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Gotham: The Complete First Season

Warner Bros. // Unrated // September 8, 2015
List Price: $60.10 [Buy now and save at Amazon]

Review by Thomas Spurlin | posted September 10, 2015 | E-mail the Author
The Season:

Gotham City has an old, relatively vague history independent of when Thomas and Martha Wayne were shot down in an alleyway, usually the first and primary thing that comes to mind about the motivation that drives Batman: the crime that got so bad that it took his good-natured parents away from him. The surroundings responsible for the billionaires' murder weren't created overnight, though, and intensified in response to their death, a time period that often goes unaddressed unless a detail about Bruce Wayne's transformation into the brooding hero needs mentioning. As a response to the character's unrelenting popularity -- sure to escalate as the Batman-Superman film approaches -- the folks at DC aim to use that largely unexplored space to provide an origin story for the city's violence and corruption, an attempt to recapture the magic of Smallville in a darker environment. The result is Gotham, a blend of crime-case procedure and mobster politics that also fills in the gaps between the orphaning of Bruce Wayne to where Batman begins, all of which gets hampered by patchy writing and hasty, problematic references to the mythology.

Taking pages out of the playbook of the comic-book series "Gotham Central", the show largely focuses on the interworking parts of the Gotham City Police Department, notably the arrival of rookie detective Jim Gordon in the midst of rampant corruption. Southland star Ben McKenzie brings initiative and fire to the character, a war veteran and straight-laced servant of the law who's thrown together with a dirty partner in Harvey Bullock, whose sympathetic flaws are marvelously embodied by Donal Logue. Their first case together? The murder of Thomas and Martha Wayne, later revealed to be connected to the city's organized crime activity. In their investigation, Gordon quickly gets introduced to key players pulling the strings in Gotham, notably a swanky nightclub operator in Fish Mooney (Jada Pinkett Smith) and her aging, rational boss, Carmine Falcone (John Doman). Then, there's Oswald Cobblepott (Robin Lord Taylor), an attendant to Fish whose wavering allegiances also come to the surface in response to Gordon and Bullock's investigation, working him into a position of persistent danger and upward mobility if he plays his cards right.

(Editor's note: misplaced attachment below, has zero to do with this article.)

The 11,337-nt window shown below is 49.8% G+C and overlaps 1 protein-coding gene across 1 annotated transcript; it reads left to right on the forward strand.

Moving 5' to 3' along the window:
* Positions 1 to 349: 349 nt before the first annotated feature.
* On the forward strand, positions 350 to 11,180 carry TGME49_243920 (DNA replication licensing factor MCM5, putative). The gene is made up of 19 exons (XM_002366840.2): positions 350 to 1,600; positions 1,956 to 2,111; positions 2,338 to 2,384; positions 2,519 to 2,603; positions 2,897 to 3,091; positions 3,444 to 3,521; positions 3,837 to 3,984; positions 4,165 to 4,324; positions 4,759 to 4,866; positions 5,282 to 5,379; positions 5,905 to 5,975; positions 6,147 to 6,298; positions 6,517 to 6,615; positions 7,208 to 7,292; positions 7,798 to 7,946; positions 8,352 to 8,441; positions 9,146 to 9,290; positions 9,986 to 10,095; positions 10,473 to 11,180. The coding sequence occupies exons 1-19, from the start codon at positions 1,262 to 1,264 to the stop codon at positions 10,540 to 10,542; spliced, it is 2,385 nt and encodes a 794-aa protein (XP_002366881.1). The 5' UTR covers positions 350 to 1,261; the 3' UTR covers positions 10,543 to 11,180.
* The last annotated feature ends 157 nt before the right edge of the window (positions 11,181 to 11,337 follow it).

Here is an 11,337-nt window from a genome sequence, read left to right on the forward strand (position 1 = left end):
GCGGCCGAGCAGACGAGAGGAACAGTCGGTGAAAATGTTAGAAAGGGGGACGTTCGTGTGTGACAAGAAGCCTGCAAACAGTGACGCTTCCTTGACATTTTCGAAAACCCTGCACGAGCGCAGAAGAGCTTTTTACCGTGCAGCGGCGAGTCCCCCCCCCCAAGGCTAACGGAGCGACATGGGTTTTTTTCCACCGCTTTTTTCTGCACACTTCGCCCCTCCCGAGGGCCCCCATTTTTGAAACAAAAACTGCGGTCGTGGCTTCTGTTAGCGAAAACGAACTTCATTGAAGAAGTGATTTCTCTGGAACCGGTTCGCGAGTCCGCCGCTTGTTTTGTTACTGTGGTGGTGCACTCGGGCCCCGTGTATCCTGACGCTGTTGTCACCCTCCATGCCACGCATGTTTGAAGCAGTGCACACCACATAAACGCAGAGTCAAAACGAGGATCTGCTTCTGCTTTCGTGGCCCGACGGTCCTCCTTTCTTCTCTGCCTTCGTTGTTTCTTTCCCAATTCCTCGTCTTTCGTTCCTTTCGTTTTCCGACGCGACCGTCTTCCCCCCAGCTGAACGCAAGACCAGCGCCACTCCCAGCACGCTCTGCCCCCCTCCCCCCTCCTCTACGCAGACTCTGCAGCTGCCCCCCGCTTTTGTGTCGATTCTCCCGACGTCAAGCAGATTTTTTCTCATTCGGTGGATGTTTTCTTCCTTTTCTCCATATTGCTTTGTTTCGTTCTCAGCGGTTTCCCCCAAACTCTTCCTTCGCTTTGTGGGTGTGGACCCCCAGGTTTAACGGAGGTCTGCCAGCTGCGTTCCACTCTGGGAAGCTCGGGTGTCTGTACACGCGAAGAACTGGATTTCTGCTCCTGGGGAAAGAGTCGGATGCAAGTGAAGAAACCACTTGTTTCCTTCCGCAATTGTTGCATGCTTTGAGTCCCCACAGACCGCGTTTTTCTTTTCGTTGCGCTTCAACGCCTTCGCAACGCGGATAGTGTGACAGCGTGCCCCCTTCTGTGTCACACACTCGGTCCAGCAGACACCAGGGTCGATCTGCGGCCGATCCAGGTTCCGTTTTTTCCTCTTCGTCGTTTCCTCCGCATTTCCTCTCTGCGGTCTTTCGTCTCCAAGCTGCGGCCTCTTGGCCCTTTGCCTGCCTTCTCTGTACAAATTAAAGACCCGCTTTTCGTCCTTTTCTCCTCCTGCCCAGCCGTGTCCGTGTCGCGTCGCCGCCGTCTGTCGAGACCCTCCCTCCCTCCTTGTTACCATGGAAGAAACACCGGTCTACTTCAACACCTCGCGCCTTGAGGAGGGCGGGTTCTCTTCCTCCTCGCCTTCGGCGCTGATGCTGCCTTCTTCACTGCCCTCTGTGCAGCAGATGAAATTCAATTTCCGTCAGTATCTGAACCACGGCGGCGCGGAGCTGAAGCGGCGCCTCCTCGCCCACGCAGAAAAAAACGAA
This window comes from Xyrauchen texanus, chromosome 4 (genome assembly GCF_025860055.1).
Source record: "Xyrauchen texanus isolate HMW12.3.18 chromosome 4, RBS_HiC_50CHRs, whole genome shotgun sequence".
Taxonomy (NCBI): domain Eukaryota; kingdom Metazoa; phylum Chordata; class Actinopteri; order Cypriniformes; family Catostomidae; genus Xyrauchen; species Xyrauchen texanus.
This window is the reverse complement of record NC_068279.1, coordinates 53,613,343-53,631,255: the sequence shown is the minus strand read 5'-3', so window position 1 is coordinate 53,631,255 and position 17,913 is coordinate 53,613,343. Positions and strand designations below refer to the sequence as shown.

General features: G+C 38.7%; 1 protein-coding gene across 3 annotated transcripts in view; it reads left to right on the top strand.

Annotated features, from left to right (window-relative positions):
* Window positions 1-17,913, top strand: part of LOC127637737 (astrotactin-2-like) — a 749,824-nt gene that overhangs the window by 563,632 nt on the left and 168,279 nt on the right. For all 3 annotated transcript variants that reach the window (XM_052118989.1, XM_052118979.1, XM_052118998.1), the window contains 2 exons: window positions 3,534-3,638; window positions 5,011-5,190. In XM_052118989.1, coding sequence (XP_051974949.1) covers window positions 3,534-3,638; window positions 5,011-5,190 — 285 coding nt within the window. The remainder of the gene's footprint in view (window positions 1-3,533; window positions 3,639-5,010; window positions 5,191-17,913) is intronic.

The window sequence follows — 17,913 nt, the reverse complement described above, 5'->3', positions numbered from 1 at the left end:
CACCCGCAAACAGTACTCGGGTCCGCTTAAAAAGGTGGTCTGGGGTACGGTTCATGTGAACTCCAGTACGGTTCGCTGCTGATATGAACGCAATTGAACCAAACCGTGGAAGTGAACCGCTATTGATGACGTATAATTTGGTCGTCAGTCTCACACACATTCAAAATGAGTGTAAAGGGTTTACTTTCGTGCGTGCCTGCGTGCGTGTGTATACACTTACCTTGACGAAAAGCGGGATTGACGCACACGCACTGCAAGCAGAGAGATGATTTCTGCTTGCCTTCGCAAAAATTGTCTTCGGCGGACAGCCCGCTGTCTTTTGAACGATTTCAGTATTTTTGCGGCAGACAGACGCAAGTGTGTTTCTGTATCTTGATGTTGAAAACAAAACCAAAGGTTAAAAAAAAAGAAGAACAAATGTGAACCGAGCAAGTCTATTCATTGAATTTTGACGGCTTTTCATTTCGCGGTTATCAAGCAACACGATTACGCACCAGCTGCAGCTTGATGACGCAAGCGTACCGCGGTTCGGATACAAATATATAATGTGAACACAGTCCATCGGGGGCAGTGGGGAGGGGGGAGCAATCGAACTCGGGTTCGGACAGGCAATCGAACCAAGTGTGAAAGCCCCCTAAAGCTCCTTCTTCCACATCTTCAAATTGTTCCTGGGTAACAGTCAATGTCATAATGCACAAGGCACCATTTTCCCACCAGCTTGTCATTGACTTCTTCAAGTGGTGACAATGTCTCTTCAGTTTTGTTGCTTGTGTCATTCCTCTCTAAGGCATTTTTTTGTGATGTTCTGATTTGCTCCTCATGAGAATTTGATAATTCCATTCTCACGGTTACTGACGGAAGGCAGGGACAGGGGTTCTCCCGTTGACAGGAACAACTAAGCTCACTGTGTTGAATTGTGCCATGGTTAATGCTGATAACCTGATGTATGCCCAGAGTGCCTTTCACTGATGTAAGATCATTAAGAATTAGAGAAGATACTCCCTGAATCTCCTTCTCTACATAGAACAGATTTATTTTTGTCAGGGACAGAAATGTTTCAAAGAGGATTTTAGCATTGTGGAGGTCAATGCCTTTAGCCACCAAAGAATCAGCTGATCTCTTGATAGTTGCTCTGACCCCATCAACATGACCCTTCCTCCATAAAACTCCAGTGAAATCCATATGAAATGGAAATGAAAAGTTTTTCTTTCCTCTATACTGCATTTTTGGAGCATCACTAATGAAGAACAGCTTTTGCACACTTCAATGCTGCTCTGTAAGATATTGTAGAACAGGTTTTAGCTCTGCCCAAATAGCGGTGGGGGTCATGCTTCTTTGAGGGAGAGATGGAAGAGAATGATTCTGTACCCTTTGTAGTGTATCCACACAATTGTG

Against the backdrop of a Gotham City that combines Tim Burton's gothic vision with Christopher Nolan's stark approach into a relatively timeless metro area (flip cell phones give it a ballpark era), Gotham comes in hard and fast with its nods to the DC universe, eliminating any early concerns about how much of the mythology it'll incorporate. In fact, the show actually suffers from an oversaturation of these references, especially in how many of the classic villains have benign links to the GCPD in their pasts and, quite simply, how many have already shown up and taken shape into their well-known personalities. There's nothing inherently wrong with that, nor with tweaking what's known about the universe into its own continuity, but it does detract from the production succeeding as a credible prequel to the age of Batman -- touted early on as a selling point for the show. It's more bizarre than satisfying to see the riddlesome Edward Nygma (Cory Michael Smith) as an awkward, morbid Dexter-like puzzle-solver working in the precinct, and to see a young Catwoman giving prowler pointers to a young Batman not long after she witnessed the infamous Wayne murder.

The areas where Gotham works are within the politics of the GCPD and the evolving criminal element, and, by association, the origin stories of Jim Gordon's fight against the department and The Penguin's ascent up the crime ladder. While the humdrum procedural aspect -- unhelped by the show's penchant for cheesy dialogue -- leaves a lot to be desired beyond references to the Batman universe, the conflicts that the individual cases spark at the corrupt precinct make up for it, elevated by Gordon's furious diligence against the powers-that-be who keep him from properly doing his job. Gotham only truly feels like it's in a comfort zone while exploring the power struggle between the mob bosses, though, especially when focused on the maneuverings of Robin Lord Taylor's brilliantly grimy performance as Oswald Cobblepott. Combining the knowledge that he'll eventually become a massive player in Gotham with the unpredictable, volatile nature of his younger self exemplifies what a prequel can accomplish. Bursts of violence and gunfights might amplify the energy of these situations, but the plays for power that force them into action -- benign and wicked -- are what give the series something worth following.